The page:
Celebrating Earth day, we reached out to local Vancouver sustainable expert Cher Thorsen who used to be a part of the Green Chamber of Commerce in British Columbia and, other than being an active environmental blogger, is also owner of Underables, an online store that sells basics, sleepwear and intimates from ethical, sustainable, and charitable global brands.
Here’s a bit about our interview with Cher in order to understand sustainable brands and how we can create a positive impact on our environment by making meaningful and well-thought investments when we selecting items for the whole family.
APDC: How can we define sustainable wear?
C:”There are many variations of sustainable wear / ethical fashion / slow fashion / sweatshop free – which basically means sourcing sustainably produced fabric made from organic or fast renewable crops; created in a fair-trade or ethically run, safe factory or sewing centre, where the workers are paid above fair wages, with benefits.
Some sustainable fabrics are bamboo, hemp, organic cotton, linen, eucalyptus and tencel, they each have their own challenges and growing conditions to keep them “sustainable”. In reality, overconsumption of anything isn’t sustainable.
Some of my tips for building a sustainable closet would be purchasing pre-loved clothing, and investing in good quality, slow fashion, basics that will last years and not go out of style. There are so many Capsule Wardrobe mentors on Instagram now, if you’re looking for inspiration.”
APDC: What are the main challenges for brands that are looking to be sustainable?
C:“Cost, that’s the main challenge. If we as a culture can get our mentality away from fast “cheap” fashion, it would be so much easier. To me cost is so much more than just dollars - when we buy “affordable” fashion, we are contributing to unsustainable crops, environmental contamination, toxic drinking water in third world countries. We have to remember that every garment we see has been sewn by hand. Whose hands worked on that $10 t-shirt? How much was that person paid? Unending poverty in poor, unsafe working conditions is usually the answer. So when you look at it that way, it’s really not “affordable” at all – there is a very high cost to (mainly) women’s lives and the environment.
When you take into consideration what we’re paying for is a healthier world and happier hands, hands that can afford to send their children to school and end the cycle of poverty, it’s epic!Think back 100 years ago, men had a suit or two, women had a few everyday dresses; they had to take good care of their clothes, because they understood the value of clothing, they mended and took great care of their garments.”
APDC: How can we create a culture around sustainability with our children?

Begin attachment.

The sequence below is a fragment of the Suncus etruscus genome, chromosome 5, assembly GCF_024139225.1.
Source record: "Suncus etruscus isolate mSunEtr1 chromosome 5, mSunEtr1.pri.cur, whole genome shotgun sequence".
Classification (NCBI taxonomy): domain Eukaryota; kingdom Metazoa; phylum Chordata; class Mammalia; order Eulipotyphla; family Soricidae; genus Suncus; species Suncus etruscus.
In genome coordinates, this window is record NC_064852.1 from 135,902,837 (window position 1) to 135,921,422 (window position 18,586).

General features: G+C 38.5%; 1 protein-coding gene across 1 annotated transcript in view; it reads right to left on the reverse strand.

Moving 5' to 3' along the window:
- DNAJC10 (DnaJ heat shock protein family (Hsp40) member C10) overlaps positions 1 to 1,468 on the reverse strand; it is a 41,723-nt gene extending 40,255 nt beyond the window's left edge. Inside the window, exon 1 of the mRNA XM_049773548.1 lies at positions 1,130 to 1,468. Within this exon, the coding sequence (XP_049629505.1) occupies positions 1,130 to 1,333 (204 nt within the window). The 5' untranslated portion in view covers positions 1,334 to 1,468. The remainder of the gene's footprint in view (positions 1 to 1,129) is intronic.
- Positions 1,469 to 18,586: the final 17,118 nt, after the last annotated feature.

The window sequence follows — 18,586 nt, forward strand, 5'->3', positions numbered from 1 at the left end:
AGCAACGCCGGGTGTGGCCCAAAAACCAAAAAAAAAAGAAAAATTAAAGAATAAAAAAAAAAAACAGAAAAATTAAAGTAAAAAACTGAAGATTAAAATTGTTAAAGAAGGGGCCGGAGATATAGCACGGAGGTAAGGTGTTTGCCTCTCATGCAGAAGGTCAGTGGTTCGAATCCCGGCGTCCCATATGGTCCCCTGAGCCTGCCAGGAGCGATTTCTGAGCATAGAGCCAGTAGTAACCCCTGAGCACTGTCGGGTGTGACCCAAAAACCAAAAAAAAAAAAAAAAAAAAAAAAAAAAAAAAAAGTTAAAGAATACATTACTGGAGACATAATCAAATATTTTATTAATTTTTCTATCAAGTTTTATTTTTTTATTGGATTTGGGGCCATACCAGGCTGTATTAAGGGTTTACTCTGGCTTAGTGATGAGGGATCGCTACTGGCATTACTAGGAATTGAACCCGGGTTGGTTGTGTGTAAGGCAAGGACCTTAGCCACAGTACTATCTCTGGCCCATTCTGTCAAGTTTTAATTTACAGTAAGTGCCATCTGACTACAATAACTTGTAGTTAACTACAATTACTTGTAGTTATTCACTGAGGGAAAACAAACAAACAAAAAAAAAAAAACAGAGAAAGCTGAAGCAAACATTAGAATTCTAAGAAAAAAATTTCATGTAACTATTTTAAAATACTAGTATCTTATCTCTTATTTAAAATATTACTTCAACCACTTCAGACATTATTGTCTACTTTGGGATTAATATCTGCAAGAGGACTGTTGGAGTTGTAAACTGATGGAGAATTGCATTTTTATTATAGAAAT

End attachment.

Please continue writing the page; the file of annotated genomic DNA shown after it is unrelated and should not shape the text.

C: “For myself, I try to teach my children about quality, and buying things to last, and we definitely don’t get everything we want on a whim. Understanding the value of work, what it means to give up your time to make money and making good, meaningful choices with that money. My kids go to school with zero waste lunches and although we make meaningful investments by buying a few new clothing items per year.
I also feel that knowing where their food comes from, visiting farms, having a garden, and talking about what it means to nourish ourselves goes a long way to create a culture of sustainability.“
APDC: What’s the story behind Underables?
C: “I started Underables 3 years ago when my daughter was 8 months old and my son was 3, I was told it would be too hard, and in many ways it has been! But it’s also been such an amazing journey. Ethical, slow fashion has been increasing in awareness and scope over the past few years and it’s a beautiful thing. There are so many incredible brands out there that I wanted to support and make it accesible to more people. The feedback has been wonderful, I have so many repeat customers that have become friends, I just love every person who shops consciously!”
APDC:What importance should parents give to eco fashion when choosing products for their children?
C:“Less is more! With children it’s hard to remember that, but they can have capsule closets too!
Some of my tips for children’s clothes are:
If you have an older child, buy quality and sustainable items that can be passed down to siblings or visit some consignment shops every few months, keep a running list of what kids are growing out of and what season is coming up.
Get on the mailing list for independent and ethical brands that you love, you might find items that you love including during sale season.
Let them get dirty and wear out their clothes, having fun is more important!”
APDC:What advice can you give to parents when shopping for eco-friendly brands?
C: “My advice is do what you can and don’t stress! Even if you cut down your purchases from the box stores and a few ethical purchases, it’s better than nothing. Everything counts, and it’s a journey to be enjoyed."
If you are interested in learning more about sustainability, reach out to Cher Thorsen through her store Underables.
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